1 week ago
  • Minister welcomes Police gang unit
    Today’s announcement by Police Commissioner Andrew Coster of a National Gang Unit and district Gang Disruption Units will help deliver on the coalition Government’s pledge to restore law and order and crack down on criminal gangs, Police Minister Mark Mitchell says. “The National Gang Unit and Gang Disruption Units will ...
    1 week ago
  • New Zealand expresses regret at North Korea’s aggressive rhetoric
    Foreign Minister Winston Peters has today expressed regret at North Korea’s aggressive rhetoric towards New Zealand and its international partners.  “New Zealand proudly stands with the international community in upholding the rules-based order through its monitoring and surveillance deployments, which it has been regularly doing alongside partners since 2018,” Mr ...
    1 week ago
  • New Chief of Defence Force appointed
    Air Vice-Marshal Tony Davies MNZM is the new Chief of Defence Force, Defence Minister Judith Collins announced today. The Chief of Defence Force commands the Navy, Army and Air Force and is the principal military advisor to the Defence Minister and other Ministers with relevant portfolio responsibilities in the defence ...
    1 week ago
  • Government puts children first by repealing 7AA
    Legislation to repeal section 7AA of the Oranga Tamariki Act has been introduced to Parliament. The Bill’s introduction reaffirms the Coalition Government’s commitment to the safety of children in care, says Minister for Children, Karen Chhour. “While section 7AA was introduced with good intentions, it creates a conflict for Oranga ...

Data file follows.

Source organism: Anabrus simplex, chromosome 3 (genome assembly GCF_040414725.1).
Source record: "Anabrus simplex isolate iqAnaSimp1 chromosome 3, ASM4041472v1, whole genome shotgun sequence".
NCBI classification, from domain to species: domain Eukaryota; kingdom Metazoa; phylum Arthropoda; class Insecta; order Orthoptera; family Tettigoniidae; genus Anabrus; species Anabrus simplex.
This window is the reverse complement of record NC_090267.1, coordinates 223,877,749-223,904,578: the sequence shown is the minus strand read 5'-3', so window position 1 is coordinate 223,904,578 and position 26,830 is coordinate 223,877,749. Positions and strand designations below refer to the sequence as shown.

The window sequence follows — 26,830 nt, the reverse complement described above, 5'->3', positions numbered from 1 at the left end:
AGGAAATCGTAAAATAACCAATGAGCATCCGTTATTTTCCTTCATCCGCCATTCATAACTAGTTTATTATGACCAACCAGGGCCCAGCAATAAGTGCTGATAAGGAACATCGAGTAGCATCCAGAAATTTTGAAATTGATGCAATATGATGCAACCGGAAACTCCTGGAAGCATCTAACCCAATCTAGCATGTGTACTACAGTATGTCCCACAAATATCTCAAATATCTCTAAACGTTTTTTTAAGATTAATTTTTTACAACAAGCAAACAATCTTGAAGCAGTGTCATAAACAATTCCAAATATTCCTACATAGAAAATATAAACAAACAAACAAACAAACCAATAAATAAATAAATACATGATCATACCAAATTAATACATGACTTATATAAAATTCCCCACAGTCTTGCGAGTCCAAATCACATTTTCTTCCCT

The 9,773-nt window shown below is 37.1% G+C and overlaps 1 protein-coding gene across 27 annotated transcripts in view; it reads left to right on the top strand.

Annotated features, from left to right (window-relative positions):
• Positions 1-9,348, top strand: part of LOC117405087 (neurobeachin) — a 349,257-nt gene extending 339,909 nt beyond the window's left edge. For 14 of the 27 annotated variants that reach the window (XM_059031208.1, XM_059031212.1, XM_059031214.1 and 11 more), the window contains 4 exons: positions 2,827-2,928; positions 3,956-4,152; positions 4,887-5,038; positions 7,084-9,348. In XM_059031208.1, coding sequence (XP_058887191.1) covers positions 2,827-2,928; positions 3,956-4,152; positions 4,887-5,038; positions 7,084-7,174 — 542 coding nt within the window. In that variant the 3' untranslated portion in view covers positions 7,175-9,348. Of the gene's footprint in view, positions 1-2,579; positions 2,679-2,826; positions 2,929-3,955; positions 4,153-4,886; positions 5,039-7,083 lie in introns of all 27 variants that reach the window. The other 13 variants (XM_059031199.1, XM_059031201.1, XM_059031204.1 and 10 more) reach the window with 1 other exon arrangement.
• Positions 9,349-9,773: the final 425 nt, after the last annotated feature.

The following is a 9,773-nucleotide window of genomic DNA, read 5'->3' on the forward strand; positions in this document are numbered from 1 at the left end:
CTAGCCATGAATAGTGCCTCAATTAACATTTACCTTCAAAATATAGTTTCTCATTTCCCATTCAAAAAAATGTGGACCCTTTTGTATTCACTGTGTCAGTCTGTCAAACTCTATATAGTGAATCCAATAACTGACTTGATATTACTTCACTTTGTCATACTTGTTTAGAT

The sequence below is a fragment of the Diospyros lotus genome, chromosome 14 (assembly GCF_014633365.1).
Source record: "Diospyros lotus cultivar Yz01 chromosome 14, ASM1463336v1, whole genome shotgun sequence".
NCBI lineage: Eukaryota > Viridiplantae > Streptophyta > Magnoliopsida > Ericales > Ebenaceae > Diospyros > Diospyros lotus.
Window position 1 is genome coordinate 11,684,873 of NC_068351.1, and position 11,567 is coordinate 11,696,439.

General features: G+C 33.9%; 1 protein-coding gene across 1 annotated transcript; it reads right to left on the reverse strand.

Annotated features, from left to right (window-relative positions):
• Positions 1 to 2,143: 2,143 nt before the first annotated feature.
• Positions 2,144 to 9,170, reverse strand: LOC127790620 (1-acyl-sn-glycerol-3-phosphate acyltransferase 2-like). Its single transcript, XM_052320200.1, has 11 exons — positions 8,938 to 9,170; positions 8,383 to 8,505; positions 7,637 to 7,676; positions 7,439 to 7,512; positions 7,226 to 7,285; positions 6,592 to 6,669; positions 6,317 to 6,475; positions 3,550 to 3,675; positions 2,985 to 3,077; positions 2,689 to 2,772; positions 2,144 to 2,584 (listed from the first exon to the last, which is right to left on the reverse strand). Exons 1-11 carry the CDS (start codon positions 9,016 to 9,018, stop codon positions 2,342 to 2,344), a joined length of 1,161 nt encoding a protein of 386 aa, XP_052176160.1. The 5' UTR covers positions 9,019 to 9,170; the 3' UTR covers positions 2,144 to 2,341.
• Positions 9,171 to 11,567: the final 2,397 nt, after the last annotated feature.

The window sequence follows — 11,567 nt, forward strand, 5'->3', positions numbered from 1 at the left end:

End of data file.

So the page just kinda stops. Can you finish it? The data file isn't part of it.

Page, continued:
1 week ago
  • Defence Minister to meet counterparts in UK, Italy
    Defence Minister Judith Collins will this week travel to the UK and Italy to meet with her defence counterparts, and to attend Battles of Cassino commemorations. “I am humbled to be able to represent the New Zealand Government in Italy at the commemorations for the 80th anniversary of what was ...
    1 week ago
  • Charter schools to lift educational outcomes
    The upcoming Budget will include funding for up to 50 charter schools to help lift declining educational performance, Associate Education Minister David Seymour announced today. $153 million in new funding will be provided over four years to establish and operate up to 15 new charter schools and convert 35 state ...
    1 week ago
  • COVID-19 Inquiry terms of reference consultation results received
    “The results of the public consultation on the terms of reference for the Royal Commission into COVID-19 Lessons has now been received, with results indicating over 13,000 submissions were made from members of the public,” Internal Affairs Minister Brooke van Velden says. “We heard feedback about the extended lockdowns in ...
    1 week ago